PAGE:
Every material thing is made of atoms. Even a small chunk of ‘thin air’ the size of a sugar cube will contain – at sea level and a temperature of zero degrees Celsius – around 45 billion billion atoms.
But of course each atom is tiny. Comparing one to a line that’s just a millimetre long is about the same as comparing a sheet of paper to the height of the Empire State Building. And if you wanted to see with your naked eye the atoms in a single drop of water, you’d have to somehow enlarge that drop until it was more than 14 miles across.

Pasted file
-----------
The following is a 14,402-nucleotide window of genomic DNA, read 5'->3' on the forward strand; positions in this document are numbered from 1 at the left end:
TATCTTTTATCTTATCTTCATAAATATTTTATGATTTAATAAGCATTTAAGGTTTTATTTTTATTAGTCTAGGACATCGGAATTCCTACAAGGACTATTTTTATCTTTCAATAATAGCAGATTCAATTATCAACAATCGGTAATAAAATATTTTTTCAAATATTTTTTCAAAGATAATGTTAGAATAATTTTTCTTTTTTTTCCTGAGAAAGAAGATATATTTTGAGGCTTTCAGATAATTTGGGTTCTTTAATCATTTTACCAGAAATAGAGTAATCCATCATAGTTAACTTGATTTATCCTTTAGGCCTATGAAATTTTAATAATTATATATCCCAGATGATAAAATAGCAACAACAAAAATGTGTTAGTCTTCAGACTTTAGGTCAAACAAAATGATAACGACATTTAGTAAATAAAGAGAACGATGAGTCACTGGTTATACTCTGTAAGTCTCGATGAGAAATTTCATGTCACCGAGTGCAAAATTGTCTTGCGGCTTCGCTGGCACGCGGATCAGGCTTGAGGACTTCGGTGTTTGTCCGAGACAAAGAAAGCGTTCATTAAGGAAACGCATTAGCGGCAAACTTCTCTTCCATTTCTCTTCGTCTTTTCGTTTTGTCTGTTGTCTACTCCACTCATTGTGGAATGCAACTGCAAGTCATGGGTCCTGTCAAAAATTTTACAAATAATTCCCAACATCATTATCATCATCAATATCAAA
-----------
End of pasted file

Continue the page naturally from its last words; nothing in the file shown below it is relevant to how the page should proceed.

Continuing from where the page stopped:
But even atoms, small as they are, are mostly empty space – the solidity we experience around us is an illusion. If an atom was the size of a cathedral, the nucleus would only be roughly the size of a fly in the middle.
Buzzing around the nucleus are a cloud of even tinier electrons. We know that these are negatively-charged. We also know that when you try to push the negative pole of one magnet against the negative pole of another, you face resistance because the one pole repels the other.
So when you sit in a chair, you are not actually sitting on it but instead levitating above it at a height of one angstrom (a hundred millionth of a centimetre) …. because your body’s electrons and those of the chair are implacably opposed to any closer intimacy.